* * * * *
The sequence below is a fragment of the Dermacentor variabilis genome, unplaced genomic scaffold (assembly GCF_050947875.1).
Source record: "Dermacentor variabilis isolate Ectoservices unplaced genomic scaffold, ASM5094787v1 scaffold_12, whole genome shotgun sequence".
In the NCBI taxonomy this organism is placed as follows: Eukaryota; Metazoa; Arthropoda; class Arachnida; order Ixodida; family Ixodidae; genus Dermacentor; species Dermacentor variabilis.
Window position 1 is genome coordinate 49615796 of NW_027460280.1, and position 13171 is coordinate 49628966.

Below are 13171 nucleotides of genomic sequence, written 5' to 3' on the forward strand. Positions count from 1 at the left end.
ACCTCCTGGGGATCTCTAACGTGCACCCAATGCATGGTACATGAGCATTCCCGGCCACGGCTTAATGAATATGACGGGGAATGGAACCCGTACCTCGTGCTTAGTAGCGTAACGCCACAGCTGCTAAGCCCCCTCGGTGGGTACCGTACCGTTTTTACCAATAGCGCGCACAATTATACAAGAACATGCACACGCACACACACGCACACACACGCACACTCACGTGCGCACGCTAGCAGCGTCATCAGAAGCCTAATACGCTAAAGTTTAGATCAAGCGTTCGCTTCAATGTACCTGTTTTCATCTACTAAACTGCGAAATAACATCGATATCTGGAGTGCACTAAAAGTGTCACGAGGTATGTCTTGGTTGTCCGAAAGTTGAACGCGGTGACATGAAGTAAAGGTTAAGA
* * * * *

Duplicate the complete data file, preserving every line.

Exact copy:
The sequence below is a fragment of the Dermacentor variabilis genome, unplaced genomic scaffold (assembly GCF_050947875.1).
Source record: "Dermacentor variabilis isolate Ectoservices unplaced genomic scaffold, ASM5094787v1 scaffold_12, whole genome shotgun sequence".
In the NCBI taxonomy this organism is placed as follows: Eukaryota; Metazoa; Arthropoda; class Arachnida; order Ixodida; family Ixodidae; genus Dermacentor; species Dermacentor variabilis.
Window position 1 is genome coordinate 49615796 of NW_027460280.1, and position 13171 is coordinate 49628966.

Below are 13171 nucleotides of genomic sequence, written 5' to 3' on the forward strand. Positions count from 1 at the left end.
ACCTCCTGGGGATCTCTAACGTGCACCCAATGCATGGTACATGAGCATTCCCGGCCACGGCTTAATGAATATGACGGGGAATGGAACCCGTACCTCGTGCTTAGTAGCGTAACGCCACAGCTGCTAAGCCCCCTCGGTGGGTACCGTACCGTTTTTACCAATAGCGCGCACAATTATACAAGAACATGCACACGCACACACACGCACACACACGCACACTCACGTGCGCACGCTAGCAGCGTCATCAGAAGCCTAATACGCTAAAGTTTAGATCAAGCGTTCGCTTCAATGTACCTGTTTTCATCTACTAAACTGCGAAATAACATCGATATCTGGAGTGCACTAAAAGTGTCACGAGGTATGTCTTGGTTGTCCGAAAGTTGAACGCGGTGACATGAAGTAAAGGTTAAGA